Duct tape is a "magical" item because you can build some of the coolest things with it.
This is the second boat in our duct tape boat series. We designed and built this in our engineering club, HEAT, to race in a local duct tape boat competition.
note: we are a non profit organization dedicated to engage our students in S.T.E.M. and raise awareness of engineering and technology in our community.
The majority of this boat is made up of duct tape and PVC.
Duct Tape Boat v2.0
v2.0 Polaris was designed for speed and cutting though water.
It can hold 2 people.
Length- 4.5 meters
Max Width- 3.9 ft
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Step 1: Watch V2.0 Polaris in Action
Step 2: Terminology
Duct tape boat related terminology
Hull-A hull is the watertight body of a ship or boat
Bow- The bow is the forward part of the hull of a ship or boat, the point that is usually most forward when the vessel is underway
Stern- The stern is the back or aft-most part of a ship
Keel- A structural keel is a beam around which the hull of a ship is built. The keel runs in the middle of the ship, from the bow to the stern, and serves as a basic foundation or spine of the structure, providing the major source of structural strength of the hull.
Waterline-The line where the hull meets the water surface is called the waterline.
Refer to this page for a illustration of where the parts are located usually.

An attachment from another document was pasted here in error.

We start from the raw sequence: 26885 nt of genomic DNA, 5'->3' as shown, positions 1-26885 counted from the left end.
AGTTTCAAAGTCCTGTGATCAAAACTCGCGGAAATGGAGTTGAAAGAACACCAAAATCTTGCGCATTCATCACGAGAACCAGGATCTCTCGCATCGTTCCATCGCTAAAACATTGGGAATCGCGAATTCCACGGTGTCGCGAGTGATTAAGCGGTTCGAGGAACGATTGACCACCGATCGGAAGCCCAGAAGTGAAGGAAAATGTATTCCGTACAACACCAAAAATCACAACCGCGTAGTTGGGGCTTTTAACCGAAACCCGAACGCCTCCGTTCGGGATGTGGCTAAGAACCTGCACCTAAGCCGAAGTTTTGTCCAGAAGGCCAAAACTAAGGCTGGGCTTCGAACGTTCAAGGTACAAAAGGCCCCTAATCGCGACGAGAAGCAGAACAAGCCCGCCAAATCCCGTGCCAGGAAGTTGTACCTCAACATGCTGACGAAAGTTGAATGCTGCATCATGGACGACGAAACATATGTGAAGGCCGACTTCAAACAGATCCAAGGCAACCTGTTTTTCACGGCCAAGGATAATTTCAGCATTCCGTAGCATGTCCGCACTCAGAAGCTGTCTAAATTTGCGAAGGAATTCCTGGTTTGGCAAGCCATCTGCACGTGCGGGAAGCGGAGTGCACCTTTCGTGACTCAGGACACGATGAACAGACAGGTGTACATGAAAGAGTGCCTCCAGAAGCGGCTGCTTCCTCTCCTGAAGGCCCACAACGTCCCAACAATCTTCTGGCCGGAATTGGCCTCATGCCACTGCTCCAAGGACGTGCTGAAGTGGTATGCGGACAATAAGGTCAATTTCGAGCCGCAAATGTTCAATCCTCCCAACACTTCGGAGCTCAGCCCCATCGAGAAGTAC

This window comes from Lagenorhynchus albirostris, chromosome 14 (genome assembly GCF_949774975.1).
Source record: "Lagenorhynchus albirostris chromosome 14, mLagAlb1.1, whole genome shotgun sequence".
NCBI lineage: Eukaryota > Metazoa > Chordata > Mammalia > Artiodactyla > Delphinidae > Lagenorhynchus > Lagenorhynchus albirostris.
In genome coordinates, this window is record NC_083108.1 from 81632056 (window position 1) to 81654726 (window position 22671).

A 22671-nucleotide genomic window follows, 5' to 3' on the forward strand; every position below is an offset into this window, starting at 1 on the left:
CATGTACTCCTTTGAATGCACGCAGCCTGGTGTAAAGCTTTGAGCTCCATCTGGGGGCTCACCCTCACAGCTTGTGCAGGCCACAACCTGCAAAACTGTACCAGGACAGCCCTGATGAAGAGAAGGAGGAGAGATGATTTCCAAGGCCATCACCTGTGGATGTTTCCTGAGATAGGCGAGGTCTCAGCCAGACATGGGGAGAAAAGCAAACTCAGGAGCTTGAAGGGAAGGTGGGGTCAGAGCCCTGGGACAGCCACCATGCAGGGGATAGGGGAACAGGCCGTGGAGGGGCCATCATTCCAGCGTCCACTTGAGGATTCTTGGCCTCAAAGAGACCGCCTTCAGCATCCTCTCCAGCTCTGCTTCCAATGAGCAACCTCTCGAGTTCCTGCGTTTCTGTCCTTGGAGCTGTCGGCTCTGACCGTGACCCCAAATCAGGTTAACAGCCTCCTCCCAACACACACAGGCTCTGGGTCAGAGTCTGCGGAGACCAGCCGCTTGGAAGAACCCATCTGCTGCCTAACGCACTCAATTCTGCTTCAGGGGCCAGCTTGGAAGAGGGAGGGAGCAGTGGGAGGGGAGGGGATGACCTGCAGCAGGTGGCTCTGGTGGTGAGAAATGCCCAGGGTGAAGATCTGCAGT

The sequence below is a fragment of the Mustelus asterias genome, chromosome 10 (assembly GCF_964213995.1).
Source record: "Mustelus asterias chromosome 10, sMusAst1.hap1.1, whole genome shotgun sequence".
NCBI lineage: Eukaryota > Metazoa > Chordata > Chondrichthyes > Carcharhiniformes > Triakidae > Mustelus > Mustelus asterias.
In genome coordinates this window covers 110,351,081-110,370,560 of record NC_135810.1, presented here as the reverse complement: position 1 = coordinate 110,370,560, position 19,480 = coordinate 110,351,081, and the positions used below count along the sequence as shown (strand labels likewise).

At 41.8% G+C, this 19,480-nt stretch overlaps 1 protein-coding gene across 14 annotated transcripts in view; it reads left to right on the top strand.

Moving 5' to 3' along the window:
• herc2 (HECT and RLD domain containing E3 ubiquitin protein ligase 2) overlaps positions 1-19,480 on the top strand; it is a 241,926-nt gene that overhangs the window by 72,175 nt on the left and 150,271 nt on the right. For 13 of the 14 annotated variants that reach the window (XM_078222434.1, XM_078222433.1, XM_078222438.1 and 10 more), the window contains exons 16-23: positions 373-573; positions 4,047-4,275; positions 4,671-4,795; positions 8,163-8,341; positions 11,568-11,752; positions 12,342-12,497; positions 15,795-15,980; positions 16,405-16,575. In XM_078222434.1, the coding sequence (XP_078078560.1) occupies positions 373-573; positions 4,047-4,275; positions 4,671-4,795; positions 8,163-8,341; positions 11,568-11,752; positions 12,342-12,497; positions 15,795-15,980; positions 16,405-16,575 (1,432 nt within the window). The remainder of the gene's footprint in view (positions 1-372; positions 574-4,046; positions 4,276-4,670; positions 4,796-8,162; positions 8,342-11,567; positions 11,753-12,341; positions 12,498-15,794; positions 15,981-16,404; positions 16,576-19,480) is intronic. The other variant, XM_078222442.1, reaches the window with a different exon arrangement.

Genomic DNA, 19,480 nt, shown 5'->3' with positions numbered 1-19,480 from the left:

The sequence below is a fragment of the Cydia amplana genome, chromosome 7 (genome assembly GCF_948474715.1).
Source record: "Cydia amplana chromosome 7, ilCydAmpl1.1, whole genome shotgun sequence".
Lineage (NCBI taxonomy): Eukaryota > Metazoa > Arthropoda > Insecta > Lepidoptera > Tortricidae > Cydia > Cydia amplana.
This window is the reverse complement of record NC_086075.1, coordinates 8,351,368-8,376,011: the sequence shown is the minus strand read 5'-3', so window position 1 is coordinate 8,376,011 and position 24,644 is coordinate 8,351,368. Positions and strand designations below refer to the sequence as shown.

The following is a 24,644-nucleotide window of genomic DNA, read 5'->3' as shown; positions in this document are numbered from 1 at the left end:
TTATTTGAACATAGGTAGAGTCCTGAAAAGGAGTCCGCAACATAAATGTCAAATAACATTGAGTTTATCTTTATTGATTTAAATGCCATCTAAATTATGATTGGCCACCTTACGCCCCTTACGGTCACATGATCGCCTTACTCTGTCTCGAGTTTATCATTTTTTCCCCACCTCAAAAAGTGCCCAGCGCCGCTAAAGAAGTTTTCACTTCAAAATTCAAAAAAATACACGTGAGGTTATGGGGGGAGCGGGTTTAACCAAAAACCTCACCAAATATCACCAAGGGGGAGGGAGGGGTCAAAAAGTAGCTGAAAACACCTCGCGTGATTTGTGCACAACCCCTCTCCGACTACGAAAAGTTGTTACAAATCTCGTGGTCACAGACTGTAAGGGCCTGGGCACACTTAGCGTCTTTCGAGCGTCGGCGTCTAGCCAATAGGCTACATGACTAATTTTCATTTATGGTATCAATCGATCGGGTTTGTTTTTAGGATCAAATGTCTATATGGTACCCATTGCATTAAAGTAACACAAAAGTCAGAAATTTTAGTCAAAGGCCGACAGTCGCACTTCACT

Step 3: Design
We designed our boat with whatever we found layer around and then tested in a bucket of water. After that we went on to CADing a cool looking boat in Autodesk Inventor. This design was just so we could get a basic shape of what we wanted to build. The 3D design was helpful during the building session.
Step 4: Materials
Pvc pipes- 3/4 in
Fitting- 90° piece, 45° piece, 4 way cross, T-Joint
Pvc adhesive- Pvc cement
Duct Tape- 50 yard duct tape x 12
Estimated total cost: $90-$140 (depends on where you buy your duct tape and pvc)
Over all, the duct tape costed us more than the pvc.
To save time: use a scroll saw/ or any other motorized cutting tool
Step 5: Build the Keel
Assemble the keel as shown in the picture.
Dry fit the keel. Do not glue until you have the basic frame complete.
Step 6: Build the Stern and the Bow
Dry fit and assemble as shown in the picture.
First try to dry fit all of the pieces to make sure you have the measurements right.
You can use clamps or tape to hold the dry fitting together if they are falling apart.
After your dry fitted boat looks good, you can start gluing from bottom to the top.
Here is a great video on how to glue together PVC pieces with PVC primer and cement.
After you have glued all your pieces, you can start planning on how you are going to apply duct tape.
Step 7: Foot Brace & Duct Tape
The foot brace helps you get more control of the boat. It is similar to a pedal brace, which is seen in kayaks. It helps you be "one with the boat."
orverlap by 1/4 or 1/2 (less chances of leakage)
- Start duct taping vetically from the foot brace (sticky side outside)
- Then do it horizontally ( sticky side outside)